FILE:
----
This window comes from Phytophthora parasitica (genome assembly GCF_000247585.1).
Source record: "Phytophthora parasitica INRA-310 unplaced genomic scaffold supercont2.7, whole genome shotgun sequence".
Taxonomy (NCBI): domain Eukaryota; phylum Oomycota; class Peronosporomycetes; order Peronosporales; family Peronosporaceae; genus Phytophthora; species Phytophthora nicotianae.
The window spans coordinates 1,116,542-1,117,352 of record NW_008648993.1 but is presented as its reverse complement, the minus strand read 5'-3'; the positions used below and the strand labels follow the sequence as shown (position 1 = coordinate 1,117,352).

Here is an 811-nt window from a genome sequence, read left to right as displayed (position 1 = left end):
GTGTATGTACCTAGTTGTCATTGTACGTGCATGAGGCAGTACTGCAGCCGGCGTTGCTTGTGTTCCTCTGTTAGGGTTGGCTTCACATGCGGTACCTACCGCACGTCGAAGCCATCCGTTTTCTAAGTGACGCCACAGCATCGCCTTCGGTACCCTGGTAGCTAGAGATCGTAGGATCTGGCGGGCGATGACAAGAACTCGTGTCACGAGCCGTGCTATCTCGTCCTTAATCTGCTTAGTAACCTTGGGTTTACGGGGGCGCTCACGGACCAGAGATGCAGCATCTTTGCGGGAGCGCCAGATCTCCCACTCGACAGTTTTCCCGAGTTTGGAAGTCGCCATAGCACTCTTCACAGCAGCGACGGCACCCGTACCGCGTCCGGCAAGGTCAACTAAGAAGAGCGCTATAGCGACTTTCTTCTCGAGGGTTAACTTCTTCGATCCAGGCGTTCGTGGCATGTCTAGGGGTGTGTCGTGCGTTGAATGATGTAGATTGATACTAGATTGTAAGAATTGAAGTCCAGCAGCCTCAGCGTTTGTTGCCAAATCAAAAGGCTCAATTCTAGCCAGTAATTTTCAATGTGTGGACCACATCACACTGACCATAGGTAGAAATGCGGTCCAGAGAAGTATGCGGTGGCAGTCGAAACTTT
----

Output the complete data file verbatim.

This window comes from Phytophthora parasitica (genome assembly GCF_000247585.1).
Source record: "Phytophthora parasitica INRA-310 unplaced genomic scaffold supercont2.7, whole genome shotgun sequence".
Taxonomy (NCBI): domain Eukaryota; phylum Oomycota; class Peronosporomycetes; order Peronosporales; family Peronosporaceae; genus Phytophthora; species Phytophthora nicotianae.
The window spans coordinates 1,116,542-1,117,352 of record NW_008648993.1 but is presented as its reverse complement, the minus strand read 5'-3'; the positions used below and the strand labels follow the sequence as shown (position 1 = coordinate 1,117,352).

Here is an 811-nt window from a genome sequence, read left to right as displayed (position 1 = left end):
GTGTATGTACCTAGTTGTCATTGTACGTGCATGAGGCAGTACTGCAGCCGGCGTTGCTTGTGTTCCTCTGTTAGGGTTGGCTTCACATGCGGTACCTACCGCACGTCGAAGCCATCCGTTTTCTAAGTGACGCCACAGCATCGCCTTCGGTACCCTGGTAGCTAGAGATCGTAGGATCTGGCGGGCGATGACAAGAACTCGTGTCACGAGCCGTGCTATCTCGTCCTTAATCTGCTTAGTAACCTTGGGTTTACGGGGGCGCTCACGGACCAGAGATGCAGCATCTTTGCGGGAGCGCCAGATCTCCCACTCGACAGTTTTCCCGAGTTTGGAAGTCGCCATAGCACTCTTCACAGCAGCGACGGCACCCGTACCGCGTCCGGCAAGGTCAACTAAGAAGAGCGCTATAGCGACTTTCTTCTCGAGGGTTAACTTCTTCGATCCAGGCGTTCGTGGCATGTCTAGGGGTGTGTCGTGCGTTGAATGATGTAGATTGATACTAGATTGTAAGAATTGAAGTCCAGCAGCCTCAGCGTTTGTTGCCAAATCAAAAGGCTCAATTCTAGCCAGTAATTTTCAATGTGTGGACCACATCACACTGACCATAGGTAGAAATGCGGTCCAGAGAAGTATGCGGTGGCAGTCGAAACTTT